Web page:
Human semen contains spermatozoa secreted by the testes and a mixture of components produced by the bulbo-urethral and Littre (paraurethral) glands, prostate, seminal vesicles, ampulla and epididymis. Ejaculation is used as a synonym for the external ejection of semen, but it comprises two phases: emission and expulsion. As semen collects in the prostatic urethra, the rapid preorgasmic distension of the urethral bulb is pathognomonic of impeding orgasm, and the man experiences a sensation that ejaculation is inevitable (in women, emission is the only phase of orgasm). The semen is propelled along the penile urethra mainly by the bulbocavernosus muscle. With Kegel exercises, it is possible to train the perineal muscles. Immediately after the expulsion phase the male enters a refractory period, a recovery time during which further orgasm or ejaculation is physiologically impossible. Age affects the recovery time: as a man grows older, the refractory period increases. Sexual medicine experts consider premature ejaculation only in the case of vaginal intercourse, but vaginal orgasm has no scientific basis, so the duration of intercourse is not important for a woman’s orgasm. The key to female orgasm are the female erectile organs; vaginal orgasm, G-spot, G-spot amplification, clitoral bulbs, clitoris-urethra-vaginal complex, internal clitoris and female ejaculation are terms without scientific basis. Female sexual dysfunctions are popular because they are based on something that does not exist, i.e. the vaginal orgasm. The physiology of ejaculation and orgasm is not impaired in premature ejaculation: it is not a disease, and non-coital sexual acts after male ejaculation can be used to produce orgasm in women. Teenagers and men can understand their sexual responses by masturbation and learn ejaculatory control with the stop-start method and the squeeze technique. Premature ejaculation must not be classified as a male sexual dysfunction. It has become the center of a multimillion dollar business: is premature ejaculation - and female sexual dysfunction - an illness constructed by sexual medicine experts under the influence of drug companies? This article is protected by copyright. All rights reserved.

Concepts: Male reproductive system, Prostate, Masturbation, Sexual intercourse, Semen, Penis, Ejaculation, Orgasm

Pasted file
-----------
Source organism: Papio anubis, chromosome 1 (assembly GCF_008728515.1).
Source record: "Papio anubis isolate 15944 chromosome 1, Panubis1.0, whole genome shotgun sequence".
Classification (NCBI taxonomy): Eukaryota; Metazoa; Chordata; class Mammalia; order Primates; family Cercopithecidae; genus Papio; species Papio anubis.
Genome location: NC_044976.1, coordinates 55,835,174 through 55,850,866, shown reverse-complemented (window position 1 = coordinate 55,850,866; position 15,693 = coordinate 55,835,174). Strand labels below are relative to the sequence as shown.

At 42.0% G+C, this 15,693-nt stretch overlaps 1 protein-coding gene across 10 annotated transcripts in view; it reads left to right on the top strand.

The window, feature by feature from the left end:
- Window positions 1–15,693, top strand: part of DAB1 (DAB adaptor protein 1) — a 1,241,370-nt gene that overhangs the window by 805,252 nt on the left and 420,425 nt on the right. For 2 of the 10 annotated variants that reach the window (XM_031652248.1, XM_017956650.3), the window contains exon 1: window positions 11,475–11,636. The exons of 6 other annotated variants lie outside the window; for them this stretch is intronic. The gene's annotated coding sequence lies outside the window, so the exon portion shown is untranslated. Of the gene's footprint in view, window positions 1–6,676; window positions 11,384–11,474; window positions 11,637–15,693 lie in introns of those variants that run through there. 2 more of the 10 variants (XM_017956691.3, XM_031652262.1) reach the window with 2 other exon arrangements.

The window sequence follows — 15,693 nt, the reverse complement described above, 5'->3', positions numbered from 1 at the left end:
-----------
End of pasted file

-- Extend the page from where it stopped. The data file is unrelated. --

The majority of investigations on the testis, as the main organ of male reproductive system, have been performed in mammalian species, with few studies on bird species. Thus, the structure of the ostrich testis remains largely unknown. The aim of this study was to investigate the microanatomical characteristics of the testis in five juvenile ostriches. A stereological study was performed according to the Delesse principle. The mean volume fraction of the seminiferous tubules was 0.569, and the mean volume of the seminiferous tubules in an average testis was 1.04 cm(3). The Paraffin-embedded sections were stained with hematoxylin and eosin, Masson’s trichrome, Alcian blue, and periodic acid-Schiff stains. Histological studies revealed that the spermatogonial stem cells and Sertoli cells were localized inside the seminiferous tubules, close to the basement membrane. Inside the tubules a few meiotic cells up to the spermatozoa stage were located in a centripetal manner. Outside the tubules, one to three layers of euchromatic peritubular myoid cells were present, surrounded by loose interstitial connective tissue. A thick tunica albuginea contained many myoid cells and some rete ducts, with the latter extending from the hilus to the free surface of the testis. Straight seminiferous tubules were distributed in the lateral surfaces and hilar portions of the capsule but were rare in the free surface. These capsular rete ducts may participate in testicular fluid transit from the distal tubules through the capsule.